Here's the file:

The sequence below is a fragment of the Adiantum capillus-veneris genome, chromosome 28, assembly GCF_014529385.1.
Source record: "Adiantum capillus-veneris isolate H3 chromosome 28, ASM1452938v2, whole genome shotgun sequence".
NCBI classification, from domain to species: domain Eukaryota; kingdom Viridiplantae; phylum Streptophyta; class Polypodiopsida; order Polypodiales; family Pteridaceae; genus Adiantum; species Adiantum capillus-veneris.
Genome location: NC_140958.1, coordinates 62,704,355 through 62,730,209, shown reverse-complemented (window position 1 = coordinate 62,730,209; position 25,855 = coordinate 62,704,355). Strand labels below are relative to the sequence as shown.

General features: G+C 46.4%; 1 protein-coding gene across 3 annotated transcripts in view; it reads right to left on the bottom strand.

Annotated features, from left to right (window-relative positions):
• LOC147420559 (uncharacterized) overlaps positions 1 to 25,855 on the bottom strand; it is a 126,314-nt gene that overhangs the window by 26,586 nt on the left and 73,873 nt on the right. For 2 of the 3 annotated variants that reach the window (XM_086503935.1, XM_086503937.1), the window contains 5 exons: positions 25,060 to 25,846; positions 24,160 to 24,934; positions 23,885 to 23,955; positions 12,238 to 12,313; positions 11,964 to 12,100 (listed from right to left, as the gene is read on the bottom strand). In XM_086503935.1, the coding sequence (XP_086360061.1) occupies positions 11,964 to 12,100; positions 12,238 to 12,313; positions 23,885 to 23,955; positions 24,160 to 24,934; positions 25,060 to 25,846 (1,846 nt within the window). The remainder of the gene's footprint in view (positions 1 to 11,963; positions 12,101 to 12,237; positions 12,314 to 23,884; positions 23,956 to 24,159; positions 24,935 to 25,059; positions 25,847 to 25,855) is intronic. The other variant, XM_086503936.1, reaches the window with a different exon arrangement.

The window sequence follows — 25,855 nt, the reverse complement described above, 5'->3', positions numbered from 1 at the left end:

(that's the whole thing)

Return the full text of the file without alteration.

The sequence below is a fragment of the Adiantum capillus-veneris genome, chromosome 28, assembly GCF_014529385.1.
Source record: "Adiantum capillus-veneris isolate H3 chromosome 28, ASM1452938v2, whole genome shotgun sequence".
NCBI classification, from domain to species: domain Eukaryota; kingdom Viridiplantae; phylum Streptophyta; class Polypodiopsida; order Polypodiales; family Pteridaceae; genus Adiantum; species Adiantum capillus-veneris.
Genome location: NC_140958.1, coordinates 62,704,355 through 62,730,209, shown reverse-complemented (window position 1 = coordinate 62,730,209; position 25,855 = coordinate 62,704,355). Strand labels below are relative to the sequence as shown.

General features: G+C 46.4%; 1 protein-coding gene across 3 annotated transcripts in view; it reads right to left on the bottom strand.

Annotated features, from left to right (window-relative positions):
• LOC147420559 (uncharacterized) overlaps positions 1 to 25,855 on the bottom strand; it is a 126,314-nt gene that overhangs the window by 26,586 nt on the left and 73,873 nt on the right. For 2 of the 3 annotated variants that reach the window (XM_086503935.1, XM_086503937.1), the window contains 5 exons: positions 25,060 to 25,846; positions 24,160 to 24,934; positions 23,885 to 23,955; positions 12,238 to 12,313; positions 11,964 to 12,100 (listed from right to left, as the gene is read on the bottom strand). In XM_086503935.1, the coding sequence (XP_086360061.1) occupies positions 11,964 to 12,100; positions 12,238 to 12,313; positions 23,885 to 23,955; positions 24,160 to 24,934; positions 25,060 to 25,846 (1,846 nt within the window). The remainder of the gene's footprint in view (positions 1 to 11,963; positions 12,101 to 12,237; positions 12,314 to 23,884; positions 23,956 to 24,159; positions 24,935 to 25,059; positions 25,847 to 25,855) is intronic. The other variant, XM_086503936.1, reaches the window with a different exon arrangement.

The window sequence follows — 25,855 nt, the reverse complement described above, 5'->3', positions numbered from 1 at the left end: